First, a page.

Do the hospitals collude or compete under hospital global budget system: evidence from Taiwan
Presenter: Jui-fen Rachel Lu, Chang Gung University
Taiwan implemented a Health Insurance (NHI) program in 1995. Despite NHI’s impressive achievement in assuring access to care for and providing financial risk protection to its 23 million citizens, fast growing expenditures which outpace the premium income has remained a burning concern since 1998. To cope with financial insolvency, Bureau of NHI has moved to set up separate global budgets for dental services in 1998, Chinese medicine in 2000, office visit delivered by clinics (primary care) in 2001 and the last but also the most controversial, hospital outpatient and inpatient services in 2002, respectively.
Following Japanese legacy, the hospitals in Taiwan operate large-scale outpatient departments, hence the hospitals are not only delivering inpatient services but also are key providers of outpatient services. The hospital market in Taiwan was composed of 547 hospitals in 2006, declined from 835 hospitals in 1986; nonetheless, the total number of beds has increased by 85.6% (from 70,662 to 131,152 beds) in 20 years. In other words, the hospital market is predominately prevailed by hospitals with large scale. Being a significant player in the health care delivery system, the hospital sector alone took up approximately two-thirds of NHI’s total budget, of which roughly over forty percent is paid to medical centers. Given its significant share of the NHI budget, the hospital global budget becomes the focal point of the cost containment measures adopted by BNHI.
The design of global budget system is to exploit the incentive structure inherent with which one hospital maximizes its profits by taking into account the move made by its peer group. The providers in the same BNHI regional office area are involved in market competition for resources. However, they may also collude (perhaps led by an opinion leader hospital) to ration the service volume and get better point value (unit price under global budget).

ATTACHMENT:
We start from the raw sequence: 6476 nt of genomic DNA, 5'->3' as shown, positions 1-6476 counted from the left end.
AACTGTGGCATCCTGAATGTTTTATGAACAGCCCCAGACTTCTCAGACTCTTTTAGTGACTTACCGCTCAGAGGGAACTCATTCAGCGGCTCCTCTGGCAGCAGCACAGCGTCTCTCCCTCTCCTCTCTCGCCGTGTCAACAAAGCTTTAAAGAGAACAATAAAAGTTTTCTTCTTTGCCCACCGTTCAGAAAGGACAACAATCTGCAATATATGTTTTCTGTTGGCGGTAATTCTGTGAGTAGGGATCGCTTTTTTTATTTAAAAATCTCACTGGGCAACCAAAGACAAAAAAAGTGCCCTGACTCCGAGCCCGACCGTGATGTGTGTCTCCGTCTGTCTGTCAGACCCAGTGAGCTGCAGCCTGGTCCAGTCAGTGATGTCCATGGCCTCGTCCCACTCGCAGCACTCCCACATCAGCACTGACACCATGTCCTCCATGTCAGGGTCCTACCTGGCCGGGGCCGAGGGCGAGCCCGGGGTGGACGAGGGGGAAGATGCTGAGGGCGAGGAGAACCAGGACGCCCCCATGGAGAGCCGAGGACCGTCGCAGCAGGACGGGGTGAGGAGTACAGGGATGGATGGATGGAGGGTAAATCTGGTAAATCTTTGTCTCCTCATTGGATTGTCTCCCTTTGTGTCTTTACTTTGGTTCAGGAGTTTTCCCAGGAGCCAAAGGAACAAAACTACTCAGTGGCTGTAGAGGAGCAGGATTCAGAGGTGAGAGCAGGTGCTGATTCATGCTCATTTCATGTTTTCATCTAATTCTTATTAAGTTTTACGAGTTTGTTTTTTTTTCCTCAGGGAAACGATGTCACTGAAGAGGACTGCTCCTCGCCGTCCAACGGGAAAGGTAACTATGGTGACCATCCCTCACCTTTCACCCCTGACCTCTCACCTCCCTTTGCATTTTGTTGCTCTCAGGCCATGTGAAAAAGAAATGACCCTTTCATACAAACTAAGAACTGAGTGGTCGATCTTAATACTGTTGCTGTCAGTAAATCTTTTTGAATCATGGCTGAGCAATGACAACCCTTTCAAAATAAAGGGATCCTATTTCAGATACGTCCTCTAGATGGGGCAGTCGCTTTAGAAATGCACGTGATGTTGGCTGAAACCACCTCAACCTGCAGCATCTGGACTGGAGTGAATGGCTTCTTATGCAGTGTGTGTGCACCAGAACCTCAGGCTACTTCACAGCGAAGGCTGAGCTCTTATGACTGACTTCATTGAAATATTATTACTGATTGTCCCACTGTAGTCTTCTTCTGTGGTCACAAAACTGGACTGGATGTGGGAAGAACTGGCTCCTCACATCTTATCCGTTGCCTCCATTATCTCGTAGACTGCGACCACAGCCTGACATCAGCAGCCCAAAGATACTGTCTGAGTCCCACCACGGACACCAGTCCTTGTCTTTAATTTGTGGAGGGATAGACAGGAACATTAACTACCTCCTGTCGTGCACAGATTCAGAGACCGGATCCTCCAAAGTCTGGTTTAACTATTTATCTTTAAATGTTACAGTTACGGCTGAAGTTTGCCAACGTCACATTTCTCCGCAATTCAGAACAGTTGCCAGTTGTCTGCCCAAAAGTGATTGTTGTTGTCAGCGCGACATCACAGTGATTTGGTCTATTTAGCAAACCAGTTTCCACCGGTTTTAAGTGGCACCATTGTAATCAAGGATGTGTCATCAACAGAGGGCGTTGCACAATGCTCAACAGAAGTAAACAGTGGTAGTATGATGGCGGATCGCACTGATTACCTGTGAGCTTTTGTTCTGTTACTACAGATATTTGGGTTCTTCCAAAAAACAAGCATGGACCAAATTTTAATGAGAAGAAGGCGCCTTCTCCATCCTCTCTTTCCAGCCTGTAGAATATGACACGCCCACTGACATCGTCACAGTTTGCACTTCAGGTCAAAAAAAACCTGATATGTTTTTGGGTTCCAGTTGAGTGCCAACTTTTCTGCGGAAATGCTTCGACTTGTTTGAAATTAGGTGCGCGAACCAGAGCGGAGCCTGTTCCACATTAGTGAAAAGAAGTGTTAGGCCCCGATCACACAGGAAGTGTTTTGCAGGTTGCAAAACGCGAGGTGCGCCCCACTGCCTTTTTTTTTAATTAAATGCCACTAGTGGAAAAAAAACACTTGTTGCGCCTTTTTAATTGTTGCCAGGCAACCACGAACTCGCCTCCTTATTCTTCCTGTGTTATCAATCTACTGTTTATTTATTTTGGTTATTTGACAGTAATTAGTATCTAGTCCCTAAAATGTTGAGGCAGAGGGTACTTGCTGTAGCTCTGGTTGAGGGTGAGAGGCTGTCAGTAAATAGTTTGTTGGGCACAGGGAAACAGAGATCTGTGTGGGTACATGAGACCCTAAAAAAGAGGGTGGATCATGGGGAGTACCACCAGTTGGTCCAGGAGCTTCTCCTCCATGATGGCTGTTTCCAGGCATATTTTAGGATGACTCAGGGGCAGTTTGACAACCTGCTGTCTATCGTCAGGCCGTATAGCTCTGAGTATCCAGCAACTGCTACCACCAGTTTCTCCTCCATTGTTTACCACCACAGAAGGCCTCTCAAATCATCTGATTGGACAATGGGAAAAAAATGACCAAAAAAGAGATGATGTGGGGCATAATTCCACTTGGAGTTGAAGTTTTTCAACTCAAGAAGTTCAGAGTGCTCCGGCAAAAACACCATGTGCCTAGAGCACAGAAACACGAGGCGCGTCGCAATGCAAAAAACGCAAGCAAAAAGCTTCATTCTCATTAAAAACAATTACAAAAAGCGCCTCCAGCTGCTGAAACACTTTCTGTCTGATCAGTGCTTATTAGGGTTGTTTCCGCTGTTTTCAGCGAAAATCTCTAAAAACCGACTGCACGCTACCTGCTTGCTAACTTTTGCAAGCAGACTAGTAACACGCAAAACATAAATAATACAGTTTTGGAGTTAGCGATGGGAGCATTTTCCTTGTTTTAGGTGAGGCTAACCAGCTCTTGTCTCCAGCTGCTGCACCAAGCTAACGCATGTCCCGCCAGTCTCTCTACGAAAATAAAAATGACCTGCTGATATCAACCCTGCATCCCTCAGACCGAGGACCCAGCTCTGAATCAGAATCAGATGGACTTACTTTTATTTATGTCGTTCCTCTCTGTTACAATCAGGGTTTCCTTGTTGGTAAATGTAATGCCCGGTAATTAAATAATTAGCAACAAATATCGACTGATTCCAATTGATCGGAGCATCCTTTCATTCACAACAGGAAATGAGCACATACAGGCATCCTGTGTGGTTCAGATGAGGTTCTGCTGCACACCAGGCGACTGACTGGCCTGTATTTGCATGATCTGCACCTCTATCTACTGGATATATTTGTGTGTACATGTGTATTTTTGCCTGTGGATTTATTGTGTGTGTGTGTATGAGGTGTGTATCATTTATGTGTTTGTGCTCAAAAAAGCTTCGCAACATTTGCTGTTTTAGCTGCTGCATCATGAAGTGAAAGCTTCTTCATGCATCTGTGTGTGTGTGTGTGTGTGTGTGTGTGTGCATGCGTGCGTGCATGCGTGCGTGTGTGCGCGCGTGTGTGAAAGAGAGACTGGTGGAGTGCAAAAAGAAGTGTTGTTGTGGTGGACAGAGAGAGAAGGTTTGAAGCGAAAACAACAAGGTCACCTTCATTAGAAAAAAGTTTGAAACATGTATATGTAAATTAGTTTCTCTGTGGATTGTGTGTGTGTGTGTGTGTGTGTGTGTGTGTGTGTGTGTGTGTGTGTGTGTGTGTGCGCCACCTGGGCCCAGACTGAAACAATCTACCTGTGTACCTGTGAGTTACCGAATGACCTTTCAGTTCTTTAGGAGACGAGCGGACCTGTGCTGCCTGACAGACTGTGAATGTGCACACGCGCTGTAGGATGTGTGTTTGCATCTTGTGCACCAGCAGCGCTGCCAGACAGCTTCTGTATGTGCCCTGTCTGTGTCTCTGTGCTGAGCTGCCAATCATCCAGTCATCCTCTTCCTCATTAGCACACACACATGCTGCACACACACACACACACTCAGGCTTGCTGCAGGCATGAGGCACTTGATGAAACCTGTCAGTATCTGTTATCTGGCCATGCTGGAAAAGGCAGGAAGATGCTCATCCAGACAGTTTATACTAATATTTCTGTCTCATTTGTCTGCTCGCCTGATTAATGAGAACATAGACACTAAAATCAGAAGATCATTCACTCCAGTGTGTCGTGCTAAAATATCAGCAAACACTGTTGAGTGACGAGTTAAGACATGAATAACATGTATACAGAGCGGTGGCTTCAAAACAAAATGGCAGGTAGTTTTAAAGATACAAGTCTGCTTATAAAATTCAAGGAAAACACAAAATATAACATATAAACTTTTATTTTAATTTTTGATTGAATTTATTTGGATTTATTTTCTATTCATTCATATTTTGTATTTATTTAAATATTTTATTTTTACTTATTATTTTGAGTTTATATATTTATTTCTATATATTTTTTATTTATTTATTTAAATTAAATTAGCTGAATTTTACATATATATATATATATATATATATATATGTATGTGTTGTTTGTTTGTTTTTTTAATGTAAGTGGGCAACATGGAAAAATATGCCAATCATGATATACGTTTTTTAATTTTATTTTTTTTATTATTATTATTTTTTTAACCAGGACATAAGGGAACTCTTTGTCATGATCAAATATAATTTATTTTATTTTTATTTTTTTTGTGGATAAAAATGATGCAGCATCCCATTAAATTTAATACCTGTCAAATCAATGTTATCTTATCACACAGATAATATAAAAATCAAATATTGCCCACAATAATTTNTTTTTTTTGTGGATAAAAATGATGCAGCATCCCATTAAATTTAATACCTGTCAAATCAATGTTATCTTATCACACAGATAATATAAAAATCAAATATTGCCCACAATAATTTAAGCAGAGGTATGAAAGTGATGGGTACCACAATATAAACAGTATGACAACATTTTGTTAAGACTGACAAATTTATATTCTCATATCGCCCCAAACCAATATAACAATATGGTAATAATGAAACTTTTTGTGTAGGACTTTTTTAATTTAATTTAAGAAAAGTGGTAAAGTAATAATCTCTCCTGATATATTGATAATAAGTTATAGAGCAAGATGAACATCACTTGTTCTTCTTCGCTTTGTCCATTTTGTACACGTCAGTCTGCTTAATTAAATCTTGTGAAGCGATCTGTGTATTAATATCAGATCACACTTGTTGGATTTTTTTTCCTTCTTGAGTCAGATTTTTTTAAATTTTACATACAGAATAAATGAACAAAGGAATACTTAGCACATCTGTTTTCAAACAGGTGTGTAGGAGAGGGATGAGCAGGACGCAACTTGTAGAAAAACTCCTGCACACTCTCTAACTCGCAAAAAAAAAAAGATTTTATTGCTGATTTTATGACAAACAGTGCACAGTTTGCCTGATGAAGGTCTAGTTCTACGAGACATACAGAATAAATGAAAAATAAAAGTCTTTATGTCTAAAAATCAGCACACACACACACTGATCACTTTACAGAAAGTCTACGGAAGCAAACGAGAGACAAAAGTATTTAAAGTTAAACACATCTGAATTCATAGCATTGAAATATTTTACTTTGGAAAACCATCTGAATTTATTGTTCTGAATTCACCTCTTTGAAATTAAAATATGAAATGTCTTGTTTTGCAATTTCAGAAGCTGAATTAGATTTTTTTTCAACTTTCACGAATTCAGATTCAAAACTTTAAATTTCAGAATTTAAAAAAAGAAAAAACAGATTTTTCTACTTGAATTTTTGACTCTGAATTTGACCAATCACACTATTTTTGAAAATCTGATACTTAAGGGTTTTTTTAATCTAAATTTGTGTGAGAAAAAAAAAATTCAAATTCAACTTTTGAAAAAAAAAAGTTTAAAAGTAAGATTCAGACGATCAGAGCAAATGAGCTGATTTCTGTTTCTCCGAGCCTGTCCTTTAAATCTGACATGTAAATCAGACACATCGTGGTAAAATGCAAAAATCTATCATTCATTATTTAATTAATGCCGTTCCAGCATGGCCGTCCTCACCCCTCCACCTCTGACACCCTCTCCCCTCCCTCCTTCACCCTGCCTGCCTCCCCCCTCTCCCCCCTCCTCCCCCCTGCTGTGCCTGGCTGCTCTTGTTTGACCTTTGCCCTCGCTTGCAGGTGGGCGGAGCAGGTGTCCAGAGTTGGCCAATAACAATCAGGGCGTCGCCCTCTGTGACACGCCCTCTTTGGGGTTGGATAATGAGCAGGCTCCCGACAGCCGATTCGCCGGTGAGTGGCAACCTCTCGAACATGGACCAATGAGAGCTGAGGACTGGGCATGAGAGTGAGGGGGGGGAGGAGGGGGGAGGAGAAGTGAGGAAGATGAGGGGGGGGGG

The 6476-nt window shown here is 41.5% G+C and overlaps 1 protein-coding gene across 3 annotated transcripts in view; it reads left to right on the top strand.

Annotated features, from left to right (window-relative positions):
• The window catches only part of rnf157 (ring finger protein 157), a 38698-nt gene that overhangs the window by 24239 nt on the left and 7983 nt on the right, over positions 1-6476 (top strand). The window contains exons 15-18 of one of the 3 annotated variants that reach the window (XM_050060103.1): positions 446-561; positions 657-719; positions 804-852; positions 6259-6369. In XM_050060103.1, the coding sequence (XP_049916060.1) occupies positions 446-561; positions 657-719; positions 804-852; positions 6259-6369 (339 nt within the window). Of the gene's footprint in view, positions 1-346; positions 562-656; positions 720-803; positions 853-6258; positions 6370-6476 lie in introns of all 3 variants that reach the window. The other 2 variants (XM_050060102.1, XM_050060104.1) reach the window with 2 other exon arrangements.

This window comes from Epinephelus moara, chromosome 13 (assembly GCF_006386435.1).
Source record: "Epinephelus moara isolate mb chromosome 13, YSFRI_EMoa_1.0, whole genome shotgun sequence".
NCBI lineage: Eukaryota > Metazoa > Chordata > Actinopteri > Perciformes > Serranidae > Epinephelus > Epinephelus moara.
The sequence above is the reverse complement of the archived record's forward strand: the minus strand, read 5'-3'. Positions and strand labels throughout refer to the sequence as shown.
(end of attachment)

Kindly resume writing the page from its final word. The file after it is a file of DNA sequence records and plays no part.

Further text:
In this study, we intend to first provide an overview of the hospital global budget system in Taiwan and present the empirical evidence in assessing the incentive structure and market competition under hospital global budget.
The data used was compiled from BNHI’s hospital global budget claim file, and a weighted least squares and panel fixed-effect estimation models were empirically employed respectively to address the research questions.
The preliminary results from the regional analysis show that regions with larger supply of beds, less number of hospitals (which jointly implies a higher concentration of large-scale hospitals), smaller regional population size and elderly population proportion, tend to result in higher point value. Further examinations on the individual hospital level analysis, we found that the higher the point value in the prior two quarters, the higher the OPD visit volume the hospital would produce, however, no effect was observed in hospital admissions. In addition, hospitals located in a more competitive market area were more likely to reduce its service output level, presumably, as a result of tigher control exercised by the regional office. The evidence seems to suggest that hospitals are more likely to collude to maximize its potential profits. The study results will facilitate a better understanding of the global budget system and provide valuable policy reference for further reforming the system.
Authors: Jui fen Rachel Lu, Ji-Tian Sheu, Mao-Ting Shen, Chang Gung
Room: No.3 Hall